Posted by : Monitor Admin | On : November 13, 2014

Seven puppies decapitated

Special to The Monitor
VAN ZANDT COUNTY–Van Zandt County Crime Stoppers is offering a reward of up to $1,000 for information leading to the arrest of the person who beheaded seven puppies.
The horrific crime was discovered Oct. 30 when someone who lives in the FM 90 area was trying to rescue a Great Dane and found a food sack near the dog. There were nine dead puppies in the sack, seven of which had been decapitated.
Because of the repulsive nature of the crime, the Crime Stoppers board has authorized a specific reward for anonymous tips about who killed the puppies.
“This crime was beyond disgusting,” Van Zandt County Crime Stoppers President Kathy Smith said.
“There are animal rescue organizations in this county that would have gladly taken unwanted puppies. These poor animals did not deserve to die such a horrible death.”
To report an anonymous tip, call the Van Zandt County Crime Stoppers anonymous tip line at (903) 567-7867 or submit information from mobile phones or computers at
Crime Stoppers cash rewards are financed by criminal court fines and donations.



Posted by : Monitor Admin | On : November 2, 2014

Monitor Photo/Summer Simpson

Monitor Photo/Summer Simpson

Grand Marshal Johnny Bonds from the Class of 1965.
Many more photos from this event can be found in the Sunday, Nov. 2, 2014 issue of The Monitor.



Posted by : Monitor Admin | On : October 30, 2014

Monitor Photo/Erik Walsh A monolith and bronze plaque dedicates the repurposed old bridge in the memory of former Kemp City Councilman Jerry Hazelip.

Monitor Photo/Erik Walsh
A monolith and bronze plaque dedicates the repurposed old bridge in the memory of former Kemp City Councilman Jerry Hazelip.

By Erik Walsh
Monitor Staff Writer

KEMP–The morning air was still cool when Kemp Mayor Laura Hanna Peace stood before a small crowd of Kemp faithful gathered at the Kemp City Park Oct. 24 to dedicate the new performance arts stage to the memory of former Kemp City Councilman Jerry Hazelip.
Peace made herself comfortable on the new performance arts stage, declining a chair and a microphone in favor of a more intimate speech. She fought back tears in her eyes, as she told stories of Hazelip from the “good ‘ole days” and recounted the things he did for the community.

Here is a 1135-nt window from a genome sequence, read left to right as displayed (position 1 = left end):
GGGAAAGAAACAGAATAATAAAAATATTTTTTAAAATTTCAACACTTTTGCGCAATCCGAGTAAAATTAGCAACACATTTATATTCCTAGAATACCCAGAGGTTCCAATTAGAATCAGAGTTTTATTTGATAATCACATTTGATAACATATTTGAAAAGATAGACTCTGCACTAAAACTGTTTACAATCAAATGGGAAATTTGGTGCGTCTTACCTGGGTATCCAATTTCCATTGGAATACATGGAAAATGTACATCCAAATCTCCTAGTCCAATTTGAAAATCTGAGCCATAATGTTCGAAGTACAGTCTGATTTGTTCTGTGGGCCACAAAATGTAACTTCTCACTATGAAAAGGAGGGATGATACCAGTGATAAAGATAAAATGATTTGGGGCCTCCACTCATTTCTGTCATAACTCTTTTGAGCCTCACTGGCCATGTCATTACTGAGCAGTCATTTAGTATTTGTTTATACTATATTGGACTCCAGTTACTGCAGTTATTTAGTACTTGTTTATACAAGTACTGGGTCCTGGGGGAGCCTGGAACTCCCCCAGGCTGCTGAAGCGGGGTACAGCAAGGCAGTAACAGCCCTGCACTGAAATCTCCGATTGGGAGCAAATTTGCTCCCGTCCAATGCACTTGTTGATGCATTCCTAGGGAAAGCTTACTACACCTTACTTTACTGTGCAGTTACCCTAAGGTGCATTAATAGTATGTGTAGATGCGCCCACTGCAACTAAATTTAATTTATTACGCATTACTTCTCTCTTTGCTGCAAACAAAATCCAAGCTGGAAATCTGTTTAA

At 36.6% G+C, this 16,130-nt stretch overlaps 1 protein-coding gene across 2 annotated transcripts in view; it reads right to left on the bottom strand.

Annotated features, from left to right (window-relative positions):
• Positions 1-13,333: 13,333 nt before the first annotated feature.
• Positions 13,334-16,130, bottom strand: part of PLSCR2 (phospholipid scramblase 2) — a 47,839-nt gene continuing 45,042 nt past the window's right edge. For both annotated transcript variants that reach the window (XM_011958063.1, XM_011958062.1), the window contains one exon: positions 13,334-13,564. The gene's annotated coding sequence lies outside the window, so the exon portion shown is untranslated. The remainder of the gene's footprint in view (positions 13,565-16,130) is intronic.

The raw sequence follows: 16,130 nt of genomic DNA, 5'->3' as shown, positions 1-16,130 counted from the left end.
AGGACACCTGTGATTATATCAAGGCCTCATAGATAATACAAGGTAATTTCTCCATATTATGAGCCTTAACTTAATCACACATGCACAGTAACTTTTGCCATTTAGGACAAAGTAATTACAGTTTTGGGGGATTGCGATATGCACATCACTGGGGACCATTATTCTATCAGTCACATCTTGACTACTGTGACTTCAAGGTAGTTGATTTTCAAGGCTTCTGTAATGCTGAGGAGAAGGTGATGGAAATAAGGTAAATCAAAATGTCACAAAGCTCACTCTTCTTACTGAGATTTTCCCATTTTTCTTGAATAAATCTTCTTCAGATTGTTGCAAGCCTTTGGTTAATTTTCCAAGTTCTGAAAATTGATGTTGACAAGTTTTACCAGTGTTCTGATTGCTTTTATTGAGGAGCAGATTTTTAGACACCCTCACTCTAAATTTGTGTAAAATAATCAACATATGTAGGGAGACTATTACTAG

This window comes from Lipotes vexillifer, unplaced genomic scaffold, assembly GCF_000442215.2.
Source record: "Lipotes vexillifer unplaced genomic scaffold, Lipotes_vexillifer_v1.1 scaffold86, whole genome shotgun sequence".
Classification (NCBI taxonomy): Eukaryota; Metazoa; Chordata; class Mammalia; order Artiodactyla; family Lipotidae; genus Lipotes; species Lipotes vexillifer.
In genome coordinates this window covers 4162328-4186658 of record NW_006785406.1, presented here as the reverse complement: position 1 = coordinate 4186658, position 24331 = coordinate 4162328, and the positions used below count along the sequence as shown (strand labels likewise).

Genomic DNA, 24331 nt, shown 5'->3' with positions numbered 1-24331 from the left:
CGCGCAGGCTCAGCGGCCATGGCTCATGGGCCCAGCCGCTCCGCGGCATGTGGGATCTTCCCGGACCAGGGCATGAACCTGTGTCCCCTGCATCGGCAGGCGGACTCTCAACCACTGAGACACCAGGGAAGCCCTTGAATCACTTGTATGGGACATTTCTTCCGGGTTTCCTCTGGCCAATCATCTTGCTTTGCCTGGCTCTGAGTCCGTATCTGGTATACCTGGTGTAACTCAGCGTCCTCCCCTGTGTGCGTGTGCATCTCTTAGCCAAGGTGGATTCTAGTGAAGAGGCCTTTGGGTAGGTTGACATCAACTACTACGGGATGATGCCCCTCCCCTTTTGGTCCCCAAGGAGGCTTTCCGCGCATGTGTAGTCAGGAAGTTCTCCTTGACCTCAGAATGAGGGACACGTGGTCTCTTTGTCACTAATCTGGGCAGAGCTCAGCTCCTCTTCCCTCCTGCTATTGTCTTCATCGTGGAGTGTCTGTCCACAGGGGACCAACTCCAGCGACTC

The idea to renovate the steel bridge and repurpose it as a focal point for musical performances was among Hazelip’s last acts on the council before he suffered a heart attack Feb. 19. He died a week later at Dallas Presbyterian Hospital. Hazelip served two full terms on the Kemp City Council.
After the touching words were shared, Peace gave the honors of unveiling a monolith with Hazelip’s likeness on it to his longtime friend and companion, Rick Norris. Hazelip’s vision of putting music on the stage was also realized that day, as Seven Points performing artist Larry Penny sung some country songs before Peace spoke.
The inscription on the monolith reads: This stage is dedicated to the memory of Jerry Wayne Hazelip in appreciation for his service to the community he loved. As an example to all, he served his community, and those in it, without hesitation or regret. He was a trusted neighbor, a true friend and a helper to those in need, both man and beast alike. Jerry was always ready with a bright smile, hearty laugh or warm embrace to lift those around him. Thank you Jerry for your hard work, civil leadership and love for your community.
Then it ends in a quote from The Lorax by Dr. Seuss: “Unless someone cares a whole awful lot, nothing is going to get better. It’s not.”
“You are missed.”